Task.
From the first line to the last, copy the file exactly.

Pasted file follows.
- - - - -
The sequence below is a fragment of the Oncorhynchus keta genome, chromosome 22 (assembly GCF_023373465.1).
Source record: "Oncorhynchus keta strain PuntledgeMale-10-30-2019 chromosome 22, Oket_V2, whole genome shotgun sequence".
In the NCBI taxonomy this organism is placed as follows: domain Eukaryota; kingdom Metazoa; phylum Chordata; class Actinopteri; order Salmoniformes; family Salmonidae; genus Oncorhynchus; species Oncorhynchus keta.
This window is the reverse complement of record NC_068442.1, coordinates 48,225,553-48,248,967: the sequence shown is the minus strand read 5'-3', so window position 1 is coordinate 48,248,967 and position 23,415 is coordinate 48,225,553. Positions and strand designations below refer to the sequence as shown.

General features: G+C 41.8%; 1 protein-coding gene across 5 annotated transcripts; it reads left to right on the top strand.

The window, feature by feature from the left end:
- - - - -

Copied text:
The sequence below is a fragment of the Oncorhynchus keta genome, chromosome 22 (assembly GCF_023373465.1).
Source record: "Oncorhynchus keta strain PuntledgeMale-10-30-2019 chromosome 22, Oket_V2, whole genome shotgun sequence".
In the NCBI taxonomy this organism is placed as follows: domain Eukaryota; kingdom Metazoa; phylum Chordata; class Actinopteri; order Salmoniformes; family Salmonidae; genus Oncorhynchus; species Oncorhynchus keta.
This window is the reverse complement of record NC_068442.1, coordinates 48,225,553-48,248,967: the sequence shown is the minus strand read 5'-3', so window position 1 is coordinate 48,248,967 and position 23,415 is coordinate 48,225,553. Positions and strand designations below refer to the sequence as shown.

General features: G+C 41.8%; 1 protein-coding gene across 5 annotated transcripts; it reads left to right on the top strand.

The window, feature by feature from the left end: